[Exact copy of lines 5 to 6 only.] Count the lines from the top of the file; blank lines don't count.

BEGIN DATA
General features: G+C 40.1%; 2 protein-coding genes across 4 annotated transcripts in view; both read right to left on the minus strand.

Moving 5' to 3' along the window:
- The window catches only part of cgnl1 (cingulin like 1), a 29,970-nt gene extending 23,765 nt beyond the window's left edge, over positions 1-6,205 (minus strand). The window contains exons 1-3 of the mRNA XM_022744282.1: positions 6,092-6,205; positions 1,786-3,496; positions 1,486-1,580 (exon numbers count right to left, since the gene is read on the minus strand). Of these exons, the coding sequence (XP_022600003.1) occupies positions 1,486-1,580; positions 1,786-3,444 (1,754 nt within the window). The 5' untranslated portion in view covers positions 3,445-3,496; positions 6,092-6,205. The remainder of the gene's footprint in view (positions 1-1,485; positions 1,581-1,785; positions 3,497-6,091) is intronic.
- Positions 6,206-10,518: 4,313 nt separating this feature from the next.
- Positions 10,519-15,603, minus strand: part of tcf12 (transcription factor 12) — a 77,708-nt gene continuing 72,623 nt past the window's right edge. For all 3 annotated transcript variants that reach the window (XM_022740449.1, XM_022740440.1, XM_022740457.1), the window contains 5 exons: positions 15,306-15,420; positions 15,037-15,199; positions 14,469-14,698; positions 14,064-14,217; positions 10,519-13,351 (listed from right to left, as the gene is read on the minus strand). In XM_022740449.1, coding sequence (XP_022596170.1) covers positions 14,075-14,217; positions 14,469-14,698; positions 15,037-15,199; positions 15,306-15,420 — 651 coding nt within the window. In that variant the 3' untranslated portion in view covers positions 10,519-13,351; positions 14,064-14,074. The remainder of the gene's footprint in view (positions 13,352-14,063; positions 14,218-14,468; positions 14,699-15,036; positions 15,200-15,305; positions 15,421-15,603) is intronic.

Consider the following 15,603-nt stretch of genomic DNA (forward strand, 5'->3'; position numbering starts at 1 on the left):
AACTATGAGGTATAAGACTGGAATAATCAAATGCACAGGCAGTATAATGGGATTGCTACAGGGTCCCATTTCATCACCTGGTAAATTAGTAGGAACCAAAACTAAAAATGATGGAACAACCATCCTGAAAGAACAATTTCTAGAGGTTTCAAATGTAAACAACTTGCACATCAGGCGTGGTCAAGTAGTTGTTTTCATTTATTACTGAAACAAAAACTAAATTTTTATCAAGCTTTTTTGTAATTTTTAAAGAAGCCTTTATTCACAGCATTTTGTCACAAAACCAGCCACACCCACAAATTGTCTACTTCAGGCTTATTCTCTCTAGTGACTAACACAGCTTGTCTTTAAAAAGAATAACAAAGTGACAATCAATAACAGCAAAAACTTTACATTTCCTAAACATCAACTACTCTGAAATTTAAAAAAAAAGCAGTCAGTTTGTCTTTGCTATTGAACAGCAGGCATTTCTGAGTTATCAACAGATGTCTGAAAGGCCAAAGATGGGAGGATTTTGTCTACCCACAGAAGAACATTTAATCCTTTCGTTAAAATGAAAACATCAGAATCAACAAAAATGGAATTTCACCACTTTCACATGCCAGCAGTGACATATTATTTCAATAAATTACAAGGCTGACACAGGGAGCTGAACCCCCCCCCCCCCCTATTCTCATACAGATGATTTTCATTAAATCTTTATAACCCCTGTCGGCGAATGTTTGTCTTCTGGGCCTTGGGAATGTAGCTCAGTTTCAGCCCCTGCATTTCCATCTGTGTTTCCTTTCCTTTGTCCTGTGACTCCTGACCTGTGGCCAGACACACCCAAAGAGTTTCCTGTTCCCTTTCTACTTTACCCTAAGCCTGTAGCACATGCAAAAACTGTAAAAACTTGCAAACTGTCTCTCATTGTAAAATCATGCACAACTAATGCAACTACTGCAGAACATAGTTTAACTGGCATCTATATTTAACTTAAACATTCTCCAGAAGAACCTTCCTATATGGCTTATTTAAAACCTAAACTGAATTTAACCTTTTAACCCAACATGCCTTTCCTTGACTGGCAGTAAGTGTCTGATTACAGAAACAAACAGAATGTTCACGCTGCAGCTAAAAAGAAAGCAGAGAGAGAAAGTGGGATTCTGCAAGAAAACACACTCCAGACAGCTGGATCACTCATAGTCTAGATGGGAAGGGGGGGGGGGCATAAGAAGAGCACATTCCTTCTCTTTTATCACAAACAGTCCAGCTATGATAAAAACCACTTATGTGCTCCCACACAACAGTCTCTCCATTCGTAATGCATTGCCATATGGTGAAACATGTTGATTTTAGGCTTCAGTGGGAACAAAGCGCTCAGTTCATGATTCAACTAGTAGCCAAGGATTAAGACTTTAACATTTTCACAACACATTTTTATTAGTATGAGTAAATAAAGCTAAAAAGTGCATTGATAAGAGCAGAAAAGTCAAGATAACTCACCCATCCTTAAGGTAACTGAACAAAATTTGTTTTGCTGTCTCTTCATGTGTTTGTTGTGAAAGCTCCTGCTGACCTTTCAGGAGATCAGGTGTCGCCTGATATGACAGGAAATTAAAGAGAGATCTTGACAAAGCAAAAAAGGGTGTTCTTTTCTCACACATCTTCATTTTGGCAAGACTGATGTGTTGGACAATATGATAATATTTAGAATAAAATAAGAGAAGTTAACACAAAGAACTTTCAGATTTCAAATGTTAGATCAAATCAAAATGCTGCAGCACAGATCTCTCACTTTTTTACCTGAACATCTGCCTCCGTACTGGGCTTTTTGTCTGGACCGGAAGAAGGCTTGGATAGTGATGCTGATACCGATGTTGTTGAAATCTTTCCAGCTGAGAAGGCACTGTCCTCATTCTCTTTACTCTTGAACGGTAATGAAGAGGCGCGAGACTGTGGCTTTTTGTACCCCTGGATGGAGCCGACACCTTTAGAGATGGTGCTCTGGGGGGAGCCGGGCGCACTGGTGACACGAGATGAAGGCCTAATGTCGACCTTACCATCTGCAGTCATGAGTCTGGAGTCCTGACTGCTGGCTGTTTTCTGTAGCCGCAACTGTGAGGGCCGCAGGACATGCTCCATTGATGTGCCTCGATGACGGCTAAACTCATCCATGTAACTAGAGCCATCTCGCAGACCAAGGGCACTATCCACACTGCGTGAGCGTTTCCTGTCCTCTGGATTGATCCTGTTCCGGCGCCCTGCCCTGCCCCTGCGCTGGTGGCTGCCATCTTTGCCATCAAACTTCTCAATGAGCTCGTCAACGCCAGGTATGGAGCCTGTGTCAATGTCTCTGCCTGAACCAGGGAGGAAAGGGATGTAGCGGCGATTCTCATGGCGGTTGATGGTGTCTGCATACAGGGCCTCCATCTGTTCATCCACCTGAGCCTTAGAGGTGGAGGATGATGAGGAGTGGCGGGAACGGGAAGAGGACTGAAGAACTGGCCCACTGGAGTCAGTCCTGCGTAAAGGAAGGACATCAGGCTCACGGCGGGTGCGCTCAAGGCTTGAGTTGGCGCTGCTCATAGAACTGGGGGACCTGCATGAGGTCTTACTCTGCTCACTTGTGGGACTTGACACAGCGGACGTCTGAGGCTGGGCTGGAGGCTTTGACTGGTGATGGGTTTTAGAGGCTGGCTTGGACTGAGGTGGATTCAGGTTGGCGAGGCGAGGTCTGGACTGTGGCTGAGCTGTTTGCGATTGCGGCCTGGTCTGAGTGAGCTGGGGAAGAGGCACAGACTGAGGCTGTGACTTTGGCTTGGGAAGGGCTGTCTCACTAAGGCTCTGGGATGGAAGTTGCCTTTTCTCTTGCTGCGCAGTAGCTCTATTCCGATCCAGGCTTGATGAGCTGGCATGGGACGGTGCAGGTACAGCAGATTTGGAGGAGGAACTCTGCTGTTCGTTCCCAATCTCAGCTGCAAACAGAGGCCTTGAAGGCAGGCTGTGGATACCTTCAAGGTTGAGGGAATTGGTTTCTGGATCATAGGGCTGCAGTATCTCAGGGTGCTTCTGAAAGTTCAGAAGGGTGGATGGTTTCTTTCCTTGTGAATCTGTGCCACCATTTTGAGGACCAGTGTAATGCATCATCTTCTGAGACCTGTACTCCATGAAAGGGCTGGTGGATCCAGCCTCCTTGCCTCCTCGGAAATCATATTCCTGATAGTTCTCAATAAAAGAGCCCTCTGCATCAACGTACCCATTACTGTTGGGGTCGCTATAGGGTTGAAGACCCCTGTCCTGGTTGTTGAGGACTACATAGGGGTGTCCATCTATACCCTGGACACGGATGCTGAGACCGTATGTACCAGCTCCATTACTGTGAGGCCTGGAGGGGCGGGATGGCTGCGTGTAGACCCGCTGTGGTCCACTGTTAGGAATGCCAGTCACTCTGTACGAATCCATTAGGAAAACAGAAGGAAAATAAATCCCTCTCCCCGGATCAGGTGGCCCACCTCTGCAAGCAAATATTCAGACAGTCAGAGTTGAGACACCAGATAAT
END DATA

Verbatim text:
- Positions 10,519-15,603, minus strand: part of tcf12 (transcription factor 12) — a 77,708-nt gene continuing 72,623 nt past the window's right edge. For all 3 annotated transcript variants that reach the window (XM_022740449.1, XM_022740440.1, XM_022740457.1), the window contains 5 exons: positions 15,306-15,420; positions 15,037-15,199; positions 14,469-14,698; positions 14,064-14,217; positions 10,519-13,351 (listed from right to left, as the gene is read on the minus strand). In XM_022740449.1, coding sequence (XP_022596170.1) covers positions 14,075-14,217; positions 14,469-14,698; positions 15,037-15,199; positions 15,306-15,420 — 651 coding nt within the window. In that variant the 3' untranslated portion in view covers positions 10,519-13,351; positions 14,064-14,074. The remainder of the gene's footprint in view (positions 13,352-14,063; positions 14,218-14,468; positions 14,699-15,036; positions 15,200-15,305; positions 15,421-15,603) is intronic.

Consider the following 15,603-nt stretch of genomic DNA (forward strand, 5'->3'; position numbering starts at 1 on the left):